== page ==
Monday, October 12, 2015

phase 8 - make the right choice easy(er) - mini-project conclusion

5 blocks/plates a week for a month mini-project wrap up!

The new (final) blocks:

and all together now...

New (final) plate:

All together now....


There are actually 22 blocks/plates - that joke I made about my being able to divide 7 by 2 - I shouldn't have, because somewhere along the line, I got off in tallying the blocks/plates (sigh) but, hey, in the end, I met the goal of 20 in 4 weeks ;).  

And you may be noticing that the plates are looking particularly lovely :)...

On Wednesday, the final day of the project, I went to Zea Mays and printed all day. I tried to be super prepared, tearing down and damp packing all the paper, making a registration key, organizing all the materials, so that I could focus on printing. By that point, I'd pictured it in my mind so many times, I managed to pull 56 prints and (most gold-star-accomplishment :) - ) no fingerprints(!!). With one exception, where we were calibrating the pressure of the press, they're all even, registered, clean, and clear ( :D !!!)

In addition to those plates that are part of the mini-project, I printed the first 4 plates from August:


And (and, and) I made the 5th fledermaus:

All together now:

And started framing them (until I had to stop because I cut myself on the framing and didn't want to bleed on the artwork- I'm conscientious like that :p)

And - made the piece on the right for my cousin.                                                                                                      On the one hand, I made lots of things and feel like that's a good start (and that, in general, it's better to do something, anything...) Some of the blocks are working toward a large-scale piece; others went into the Fledermice; and progress continued on the tiny tarot. I learned some things about the process that are not flashy, but important - like learning to remember to back the plates before etching them...and when I fail to remember, putting a sticky note on the cover of the mordant that says: "Did you back the plate yet?" haha.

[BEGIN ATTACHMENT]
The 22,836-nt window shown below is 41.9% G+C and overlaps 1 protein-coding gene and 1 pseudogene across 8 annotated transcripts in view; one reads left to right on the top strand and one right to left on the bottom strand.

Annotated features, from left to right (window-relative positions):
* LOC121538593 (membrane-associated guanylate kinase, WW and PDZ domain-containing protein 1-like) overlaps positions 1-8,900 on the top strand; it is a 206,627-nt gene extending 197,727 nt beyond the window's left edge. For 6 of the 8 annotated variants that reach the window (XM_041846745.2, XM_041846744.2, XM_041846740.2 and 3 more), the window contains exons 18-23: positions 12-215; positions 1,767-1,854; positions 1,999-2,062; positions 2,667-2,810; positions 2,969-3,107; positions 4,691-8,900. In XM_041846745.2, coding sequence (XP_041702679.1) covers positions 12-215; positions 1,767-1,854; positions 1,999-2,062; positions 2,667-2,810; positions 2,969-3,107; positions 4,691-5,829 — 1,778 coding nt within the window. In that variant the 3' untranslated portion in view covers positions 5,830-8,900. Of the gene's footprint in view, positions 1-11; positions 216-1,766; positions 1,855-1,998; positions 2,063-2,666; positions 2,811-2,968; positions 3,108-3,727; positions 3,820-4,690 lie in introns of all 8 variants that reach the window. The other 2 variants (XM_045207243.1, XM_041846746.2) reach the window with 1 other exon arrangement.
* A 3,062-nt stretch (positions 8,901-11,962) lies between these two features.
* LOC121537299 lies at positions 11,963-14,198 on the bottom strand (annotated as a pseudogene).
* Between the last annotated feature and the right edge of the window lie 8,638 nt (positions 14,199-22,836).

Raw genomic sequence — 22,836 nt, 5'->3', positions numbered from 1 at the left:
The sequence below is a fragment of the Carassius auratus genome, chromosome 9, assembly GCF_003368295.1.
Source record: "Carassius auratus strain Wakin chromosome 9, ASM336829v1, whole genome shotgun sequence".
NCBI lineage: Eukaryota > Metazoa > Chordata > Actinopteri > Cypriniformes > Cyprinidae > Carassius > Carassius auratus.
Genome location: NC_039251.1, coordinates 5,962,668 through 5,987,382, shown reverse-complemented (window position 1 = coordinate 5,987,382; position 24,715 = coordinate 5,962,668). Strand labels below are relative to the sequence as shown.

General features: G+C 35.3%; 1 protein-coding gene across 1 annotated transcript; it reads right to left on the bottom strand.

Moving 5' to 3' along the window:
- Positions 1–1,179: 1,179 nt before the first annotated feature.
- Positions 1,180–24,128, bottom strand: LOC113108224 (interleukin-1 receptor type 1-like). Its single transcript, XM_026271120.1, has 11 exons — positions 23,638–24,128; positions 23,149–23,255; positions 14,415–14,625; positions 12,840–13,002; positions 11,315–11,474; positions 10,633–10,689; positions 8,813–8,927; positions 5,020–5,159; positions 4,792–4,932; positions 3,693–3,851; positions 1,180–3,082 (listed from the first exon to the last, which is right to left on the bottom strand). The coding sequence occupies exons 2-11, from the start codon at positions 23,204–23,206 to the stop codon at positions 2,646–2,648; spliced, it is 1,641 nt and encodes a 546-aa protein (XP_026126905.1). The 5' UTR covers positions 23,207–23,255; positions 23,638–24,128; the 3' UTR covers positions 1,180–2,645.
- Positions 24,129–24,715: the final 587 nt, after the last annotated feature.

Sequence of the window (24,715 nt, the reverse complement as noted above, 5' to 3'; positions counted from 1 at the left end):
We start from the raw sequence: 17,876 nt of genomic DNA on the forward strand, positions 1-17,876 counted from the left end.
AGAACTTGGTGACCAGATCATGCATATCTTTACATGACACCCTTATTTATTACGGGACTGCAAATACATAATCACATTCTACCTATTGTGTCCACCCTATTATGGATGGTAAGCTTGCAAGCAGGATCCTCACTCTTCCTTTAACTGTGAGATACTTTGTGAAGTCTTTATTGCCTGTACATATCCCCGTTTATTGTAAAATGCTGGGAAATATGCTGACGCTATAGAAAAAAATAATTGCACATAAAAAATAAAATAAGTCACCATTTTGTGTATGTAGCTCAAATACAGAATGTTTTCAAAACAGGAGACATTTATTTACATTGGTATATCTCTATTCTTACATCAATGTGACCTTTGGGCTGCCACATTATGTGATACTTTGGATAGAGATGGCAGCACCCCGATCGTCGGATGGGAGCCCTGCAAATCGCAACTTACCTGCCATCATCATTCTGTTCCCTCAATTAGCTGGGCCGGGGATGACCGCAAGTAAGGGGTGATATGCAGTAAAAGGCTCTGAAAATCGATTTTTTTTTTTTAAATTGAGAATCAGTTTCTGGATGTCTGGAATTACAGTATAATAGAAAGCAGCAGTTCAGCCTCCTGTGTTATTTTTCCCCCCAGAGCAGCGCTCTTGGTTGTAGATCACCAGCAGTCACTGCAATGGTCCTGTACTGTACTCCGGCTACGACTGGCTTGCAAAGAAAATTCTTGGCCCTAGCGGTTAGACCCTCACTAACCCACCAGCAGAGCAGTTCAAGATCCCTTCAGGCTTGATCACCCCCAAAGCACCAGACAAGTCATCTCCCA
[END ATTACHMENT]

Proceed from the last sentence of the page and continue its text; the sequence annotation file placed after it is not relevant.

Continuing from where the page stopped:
...So I did things - real, tangible, "with art as my witness" things...but...

It's still hard to see the "why" behind it.  I can understand how it might look like I'm just interested in the next new technique, or make "a lot of random stuff." (which I've been told, except, I don't think the word used was "stuff." ;).)  

In my mind (in pictures) it's very clear, but when I try to put it into words, it all just falls apart, and I wonder if my explanation is relevant compared to the work itself...but then I think that if I haven’t even tried to explain, it would be justifiable to assume that I just don’t know. 

So...phase 8 to the rescue! I made a chart to try to turn the words into a picture as a starting it goes.

I feel like I am narrowing down my focus and making a series of deliberate decisions. 

First, I’ve been transitioning from direct to indirect processes, from drawing to printmaking.  I still rely heavily on drafting skills, but by drawing on blocks and plates instead of directly into the composition. The reason for indirect rather than direct processes is that it leaves the possibilities open longer. Instead of a drawn element being fixed within composition early on, by having it on a block or plate, it can be easily moved around and reproduced so that the combinations and arrangements are almost infinite.